There were 126 female and 20 male patients with age ranging from 22-67 year, mean age 44.3±4. Most these patients presented with asymptomatic anterior neck swelling discovered by the patient accidentally or by physician during routine clinical examination of unrelated health problem. Other less common symptoms were obstructive symptoms, change in the voice, and the presence of enlarged and palpable cervical lymph nodes The overall rate of malignancy of solitary thyroid nodules recorded in this study was 8.9% (13/146). There were 10 (8%) malignant thyroid nodules in the female patients and 3 (15%) in male patients. The incidence of malignancy was significantly higher among male patients (table 1). Females were predominant patients in this study, 126 females (86.3%), mean age 47.3±6 versus 20 males (13.7%), mean age 44.3±4, with male to female ratio of 6:1.The majority of the patients were in the late forties and fifties years of their life. Main presenting complaint was painless lower anterior neck swelling of different durations which are given by majority of the patients,(no. 117 patients, 80%). Other less frequent symptoms were obstructive symptoms such as shortness of breath and dysphagia observed in 10 (7%). hoarseness of voice was recorded in 6 (4%) and presence of painless enlarged cervical lymph node observed in 12 (8.2.%). (table2). The median duration of these swelling was 3.6 months. The results showed higher frequency of malignancy in solitary thyroid nodule in female patients above 40 years (8/60, 13.3%) than those below 40 years (2/66, 3.1%). The difference was significant (P>0.05). However, no such difference was encountered among male patients (1/6, 16.6%) patients below 40 years had malignancy compared to (2/14, 14.3%) in patients above 40 years. (table3). Of 18 cases clinically suspected to be malignant, only 5 cases were proved to be malignant by final histopathological examination. The clinical features that suggest malignancy were mainly hard and large nodule, change in the voice, and evidence of cervical lymphadenopathy. The average age of patients with malignant nodules was 50.7 years which was significantly higher than the average age of patient with benign nodules (34.3 years). Ultrasound was the main diagnostic tool which differentiate between the truly solitary nodules from dominant nodules (part of multinodular goiter), and according to ultrasonic findings, more nodules were in the right lobe near its junction with the isthmus followed by left lobe and isthmus. The size of the nodules measured by ultrasound range 1.5cm to 5.5 cm with mean of 2.8±3 cm. The studied nodules were proved to be solitary in 68 (46.6%) and dominant in 78 patients (53.4%). The frequency of malignancy was higher in true solitary nodules compared to dominant ones (61.5% in solitary nodules Vs. 38.5% in dominant) as shown in (table4). Features like, composition of the nodule, margin, microcalcifications, echogenecity, vascularity and evidence of cervical LAP were examined and detected. Regarding the nature of the nodules, 69 nodules appeared to be cystic, 71 nodules are solid and 6 nodules complex.. Eleven patients showed foci of microcalcifications which was mainly in solid and complex nodules. Regarding the echogenecity, 28 nodules were hypoechoic, 67 were hyperechoic, and the rest were isoechoic nodules. The presence of cervical lymphadenopathy were also looked for by ultrasound. It was detected in 12 patients, 5 of them prove to have malignancy in these enlarged nodes (Table 5). FNAC was the most crucial tool in the evaluation of thyroid nodules in this study. All patients in this study had FNAC examination either directly for palpable and large nodules or under ultrasound guidance for non palpable and small nodules.. The results showed that simple colloid goiter in 76 patients, follicular tumor in 24, suspicious aspirate in 18, papillary carcinoma in 6 cases and in the remaining 22 ,the results were indeterminate. Four patients with follicular tumor proved to be follicular carcinoma, and of those with indeterminate results, 3 cases proved to be papillary carcinoma by final histopathological exam. The total number of surgeries performed was 70 operations The types of surgery were lobectomy (35), subtotal thyroidectomy (26) and near total or total thyroidectomy (9). All the specimens were send for definite histopathological examination. Thyroid cancers proved to be found in `13 cases with papillary carcinoma was the most frequent type. None of the simple colloid goiter who are subjected to surgery showed malignancy. Histopathological findings in operated cases are shown in (table 6).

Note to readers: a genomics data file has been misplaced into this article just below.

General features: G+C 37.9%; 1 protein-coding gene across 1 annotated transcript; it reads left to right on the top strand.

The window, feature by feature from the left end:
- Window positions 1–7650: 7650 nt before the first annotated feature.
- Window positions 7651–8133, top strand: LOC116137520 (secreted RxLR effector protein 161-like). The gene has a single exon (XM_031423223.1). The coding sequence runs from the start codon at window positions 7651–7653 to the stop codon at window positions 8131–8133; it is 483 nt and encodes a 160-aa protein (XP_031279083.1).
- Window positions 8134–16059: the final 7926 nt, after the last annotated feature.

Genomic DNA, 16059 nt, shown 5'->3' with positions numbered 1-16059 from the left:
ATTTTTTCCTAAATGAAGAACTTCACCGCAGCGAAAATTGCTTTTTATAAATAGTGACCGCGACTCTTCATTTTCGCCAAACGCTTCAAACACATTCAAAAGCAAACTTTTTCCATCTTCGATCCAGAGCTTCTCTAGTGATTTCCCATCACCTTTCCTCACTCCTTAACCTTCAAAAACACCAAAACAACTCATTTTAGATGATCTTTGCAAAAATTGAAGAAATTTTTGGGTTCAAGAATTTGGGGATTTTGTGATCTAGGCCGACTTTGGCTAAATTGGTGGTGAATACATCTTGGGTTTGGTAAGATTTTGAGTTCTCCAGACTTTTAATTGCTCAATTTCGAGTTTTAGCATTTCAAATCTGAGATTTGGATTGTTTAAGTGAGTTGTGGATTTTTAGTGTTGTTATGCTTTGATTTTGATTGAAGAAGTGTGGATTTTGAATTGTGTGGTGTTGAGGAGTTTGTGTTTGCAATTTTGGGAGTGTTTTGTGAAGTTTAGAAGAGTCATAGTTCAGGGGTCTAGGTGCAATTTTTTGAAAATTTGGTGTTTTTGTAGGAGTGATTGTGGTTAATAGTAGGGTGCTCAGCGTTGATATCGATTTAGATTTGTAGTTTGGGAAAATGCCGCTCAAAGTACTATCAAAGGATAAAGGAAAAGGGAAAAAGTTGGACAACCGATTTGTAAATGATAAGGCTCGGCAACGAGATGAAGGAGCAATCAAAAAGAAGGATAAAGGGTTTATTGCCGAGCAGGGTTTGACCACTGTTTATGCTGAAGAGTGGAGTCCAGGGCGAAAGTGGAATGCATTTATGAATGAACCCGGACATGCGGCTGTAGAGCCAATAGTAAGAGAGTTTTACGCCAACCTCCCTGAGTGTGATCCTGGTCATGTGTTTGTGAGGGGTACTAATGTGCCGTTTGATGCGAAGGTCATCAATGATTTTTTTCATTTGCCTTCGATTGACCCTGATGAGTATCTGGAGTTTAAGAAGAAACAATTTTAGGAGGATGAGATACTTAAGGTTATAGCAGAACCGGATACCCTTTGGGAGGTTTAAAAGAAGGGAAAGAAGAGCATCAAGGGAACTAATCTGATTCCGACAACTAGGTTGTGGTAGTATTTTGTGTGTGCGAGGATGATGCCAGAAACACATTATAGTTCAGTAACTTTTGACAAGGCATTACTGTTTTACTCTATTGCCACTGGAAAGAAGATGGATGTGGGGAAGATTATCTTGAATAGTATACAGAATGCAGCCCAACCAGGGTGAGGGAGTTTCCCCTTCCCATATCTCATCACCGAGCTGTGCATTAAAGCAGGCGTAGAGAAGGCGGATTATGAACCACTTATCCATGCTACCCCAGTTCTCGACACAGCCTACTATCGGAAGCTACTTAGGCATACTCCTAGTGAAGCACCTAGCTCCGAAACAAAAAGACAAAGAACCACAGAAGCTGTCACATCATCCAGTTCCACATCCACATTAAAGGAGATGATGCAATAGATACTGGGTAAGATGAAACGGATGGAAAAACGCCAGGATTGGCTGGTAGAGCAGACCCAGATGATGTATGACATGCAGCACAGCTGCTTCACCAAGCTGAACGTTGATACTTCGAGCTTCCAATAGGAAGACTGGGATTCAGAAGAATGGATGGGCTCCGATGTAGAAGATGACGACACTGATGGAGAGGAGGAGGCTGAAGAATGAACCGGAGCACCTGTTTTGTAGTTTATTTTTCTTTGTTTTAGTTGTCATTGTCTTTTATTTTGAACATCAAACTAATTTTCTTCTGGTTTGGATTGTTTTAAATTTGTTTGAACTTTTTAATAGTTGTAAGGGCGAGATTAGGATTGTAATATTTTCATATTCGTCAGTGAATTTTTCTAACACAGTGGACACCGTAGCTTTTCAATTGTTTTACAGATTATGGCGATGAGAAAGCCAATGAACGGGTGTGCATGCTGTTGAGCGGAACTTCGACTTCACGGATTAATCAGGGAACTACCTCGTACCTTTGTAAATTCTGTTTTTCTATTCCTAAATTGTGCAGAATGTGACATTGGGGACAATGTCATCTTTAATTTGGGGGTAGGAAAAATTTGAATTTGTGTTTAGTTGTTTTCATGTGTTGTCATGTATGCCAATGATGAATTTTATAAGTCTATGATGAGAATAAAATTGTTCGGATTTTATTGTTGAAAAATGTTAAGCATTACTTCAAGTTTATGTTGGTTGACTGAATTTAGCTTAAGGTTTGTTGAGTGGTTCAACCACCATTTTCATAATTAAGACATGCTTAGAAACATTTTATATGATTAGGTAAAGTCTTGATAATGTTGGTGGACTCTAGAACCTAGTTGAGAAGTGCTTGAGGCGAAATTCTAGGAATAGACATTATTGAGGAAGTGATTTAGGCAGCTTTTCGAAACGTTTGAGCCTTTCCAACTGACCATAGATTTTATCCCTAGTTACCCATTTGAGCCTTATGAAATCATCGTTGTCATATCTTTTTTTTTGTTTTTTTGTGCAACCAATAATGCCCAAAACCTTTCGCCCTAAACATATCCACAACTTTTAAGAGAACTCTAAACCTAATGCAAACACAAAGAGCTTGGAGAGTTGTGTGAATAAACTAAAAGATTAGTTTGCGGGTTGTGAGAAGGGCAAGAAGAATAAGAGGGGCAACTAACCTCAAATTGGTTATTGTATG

Discussions